Braille Monitor                                                August/September 2012

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Convention Resolutions
Leaving No Blind Person Behind

by Sharon Maneki

From the Editor: Sharon Maneki is the longtime chair of the resolutions committee, and her annual performance leaves no doubt as to why. Here, introducing and explaining the twenty-six resolutions presented to the 2012 convention of the National Federation of the Blind, is Sharon’s article.

Sharon Maneki and Marsha DyerDuring the resolutions committee meeting on July 1, 2012, Alex Castillo used the term “leaving no blind person behind” as he urged the committee to support a resolution. I believe that leaving no blind person behind is a good general description of the thrust of the twenty-four resolutions passed by the Convention this year.

In 2001 Congress passed an act to close the achievement gap with accountability, flexibility, and choice so that no child is left behind. The sentiment of this reform legislation was to ensure that all students have an equal opportunity for quality education from the public school systems. The twenty-four resolutions passed by the Convention outline our current goals and policies to ensure that no blind person is left behind in employment opportunities, quality education, participation in the benefits of health care, and access to information.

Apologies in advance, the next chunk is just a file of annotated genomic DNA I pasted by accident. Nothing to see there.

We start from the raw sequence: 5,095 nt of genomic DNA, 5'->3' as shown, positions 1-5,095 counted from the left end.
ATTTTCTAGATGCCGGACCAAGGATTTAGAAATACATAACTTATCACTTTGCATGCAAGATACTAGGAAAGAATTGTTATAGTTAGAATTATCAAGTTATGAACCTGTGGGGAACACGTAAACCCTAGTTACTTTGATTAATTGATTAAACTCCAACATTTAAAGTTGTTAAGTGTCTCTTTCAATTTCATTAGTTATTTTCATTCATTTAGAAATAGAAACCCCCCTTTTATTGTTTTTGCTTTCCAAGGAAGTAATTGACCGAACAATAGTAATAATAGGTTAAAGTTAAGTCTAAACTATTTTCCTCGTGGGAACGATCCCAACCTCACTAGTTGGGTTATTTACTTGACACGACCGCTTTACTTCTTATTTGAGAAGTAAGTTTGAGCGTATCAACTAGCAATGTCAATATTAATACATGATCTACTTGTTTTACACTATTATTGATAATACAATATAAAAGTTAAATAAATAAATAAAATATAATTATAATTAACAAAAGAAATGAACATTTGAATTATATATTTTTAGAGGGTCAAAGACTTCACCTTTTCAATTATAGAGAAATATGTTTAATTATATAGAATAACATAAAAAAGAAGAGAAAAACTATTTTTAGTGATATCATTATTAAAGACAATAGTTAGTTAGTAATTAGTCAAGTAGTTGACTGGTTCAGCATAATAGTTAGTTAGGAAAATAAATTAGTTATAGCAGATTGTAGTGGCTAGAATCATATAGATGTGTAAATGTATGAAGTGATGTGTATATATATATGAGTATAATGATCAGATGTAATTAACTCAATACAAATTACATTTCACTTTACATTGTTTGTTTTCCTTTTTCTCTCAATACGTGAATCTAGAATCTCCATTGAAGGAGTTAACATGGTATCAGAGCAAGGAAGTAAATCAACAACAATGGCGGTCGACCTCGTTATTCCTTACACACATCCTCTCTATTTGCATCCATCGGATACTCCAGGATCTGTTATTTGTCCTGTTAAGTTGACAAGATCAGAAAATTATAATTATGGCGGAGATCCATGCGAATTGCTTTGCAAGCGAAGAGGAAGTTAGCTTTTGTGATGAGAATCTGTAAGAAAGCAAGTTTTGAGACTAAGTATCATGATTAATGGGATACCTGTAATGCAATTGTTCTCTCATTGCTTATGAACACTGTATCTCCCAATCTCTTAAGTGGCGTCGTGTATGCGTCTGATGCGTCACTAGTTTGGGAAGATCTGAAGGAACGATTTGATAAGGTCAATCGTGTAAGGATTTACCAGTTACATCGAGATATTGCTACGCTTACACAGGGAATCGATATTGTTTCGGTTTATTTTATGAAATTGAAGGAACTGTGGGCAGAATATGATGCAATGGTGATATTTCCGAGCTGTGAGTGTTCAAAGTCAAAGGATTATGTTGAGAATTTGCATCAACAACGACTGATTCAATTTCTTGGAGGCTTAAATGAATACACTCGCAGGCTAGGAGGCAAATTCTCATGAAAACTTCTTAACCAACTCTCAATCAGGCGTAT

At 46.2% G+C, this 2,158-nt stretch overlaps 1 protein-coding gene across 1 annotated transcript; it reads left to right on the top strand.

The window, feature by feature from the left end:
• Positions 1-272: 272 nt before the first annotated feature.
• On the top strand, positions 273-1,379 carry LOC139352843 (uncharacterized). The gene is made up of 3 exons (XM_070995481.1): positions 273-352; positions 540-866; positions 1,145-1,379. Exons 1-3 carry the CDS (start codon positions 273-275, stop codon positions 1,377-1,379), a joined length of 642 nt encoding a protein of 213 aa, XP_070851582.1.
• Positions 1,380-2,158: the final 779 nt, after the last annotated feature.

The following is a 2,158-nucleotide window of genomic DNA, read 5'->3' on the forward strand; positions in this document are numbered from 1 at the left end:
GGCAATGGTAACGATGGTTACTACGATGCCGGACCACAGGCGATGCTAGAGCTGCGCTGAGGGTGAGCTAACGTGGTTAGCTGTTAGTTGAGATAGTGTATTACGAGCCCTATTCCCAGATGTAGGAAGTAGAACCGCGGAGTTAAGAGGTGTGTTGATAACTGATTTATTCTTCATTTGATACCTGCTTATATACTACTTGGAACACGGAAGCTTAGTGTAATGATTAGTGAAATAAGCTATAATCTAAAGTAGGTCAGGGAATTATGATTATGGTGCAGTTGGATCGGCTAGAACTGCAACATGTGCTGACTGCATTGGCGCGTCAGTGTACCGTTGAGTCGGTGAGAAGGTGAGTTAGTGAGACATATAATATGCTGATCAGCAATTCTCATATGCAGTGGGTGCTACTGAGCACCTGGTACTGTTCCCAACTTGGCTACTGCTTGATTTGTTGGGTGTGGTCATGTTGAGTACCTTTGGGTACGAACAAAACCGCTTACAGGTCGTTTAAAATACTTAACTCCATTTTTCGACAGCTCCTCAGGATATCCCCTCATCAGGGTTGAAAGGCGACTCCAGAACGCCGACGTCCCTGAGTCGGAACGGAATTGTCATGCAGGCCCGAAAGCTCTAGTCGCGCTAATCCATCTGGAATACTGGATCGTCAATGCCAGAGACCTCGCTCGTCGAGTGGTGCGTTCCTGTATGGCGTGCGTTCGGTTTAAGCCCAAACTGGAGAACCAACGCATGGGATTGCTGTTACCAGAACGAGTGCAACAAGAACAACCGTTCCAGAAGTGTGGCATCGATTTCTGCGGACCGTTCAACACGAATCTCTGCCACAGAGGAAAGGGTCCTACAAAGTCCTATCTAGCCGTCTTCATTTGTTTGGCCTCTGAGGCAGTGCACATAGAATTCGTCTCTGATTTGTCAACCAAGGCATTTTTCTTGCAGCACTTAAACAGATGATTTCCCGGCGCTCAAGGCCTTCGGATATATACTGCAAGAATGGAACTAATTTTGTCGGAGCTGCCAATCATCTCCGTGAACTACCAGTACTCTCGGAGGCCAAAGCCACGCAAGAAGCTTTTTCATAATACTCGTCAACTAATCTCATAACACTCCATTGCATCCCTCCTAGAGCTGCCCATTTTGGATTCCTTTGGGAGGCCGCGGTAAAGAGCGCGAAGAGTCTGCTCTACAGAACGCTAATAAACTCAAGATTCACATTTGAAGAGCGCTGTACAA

I was privileged to chair the resolutions committee again this year and was delighted to work with the charming and capable Marsha Dyer, who served as secretary to the committee. We followed many of the time-honored traditions of the resolutions process such as having a large committee--thirty-four members--with broad representation from all of the states. Many of the resolutions’ proponents had firsthand experience with the issues outlined in their resolutions. The meeting was particularly stimulating because of their poignant arguments.

The resolutions committee and the process of defining our policies always include elements of surprise. The committee considered and sent twenty-six resolutions to the Convention. On July 4 the Convention, which is the supreme authority of the Federation, passed twenty-four resolutions and defeated two of them. Resolution 2012-10 was about accessibility ratings and a refund policy on the applications Apple sells. The resolution was sponsored by Romeo Edmead, a member of the board of directors of the New York affiliate, a National Scholarship winner in 2001, and a 2012 NFB Fellow. The Convention voted this resolution down because, while many applications are not accessible, many are, and we did not choose to criticize Apple at this time.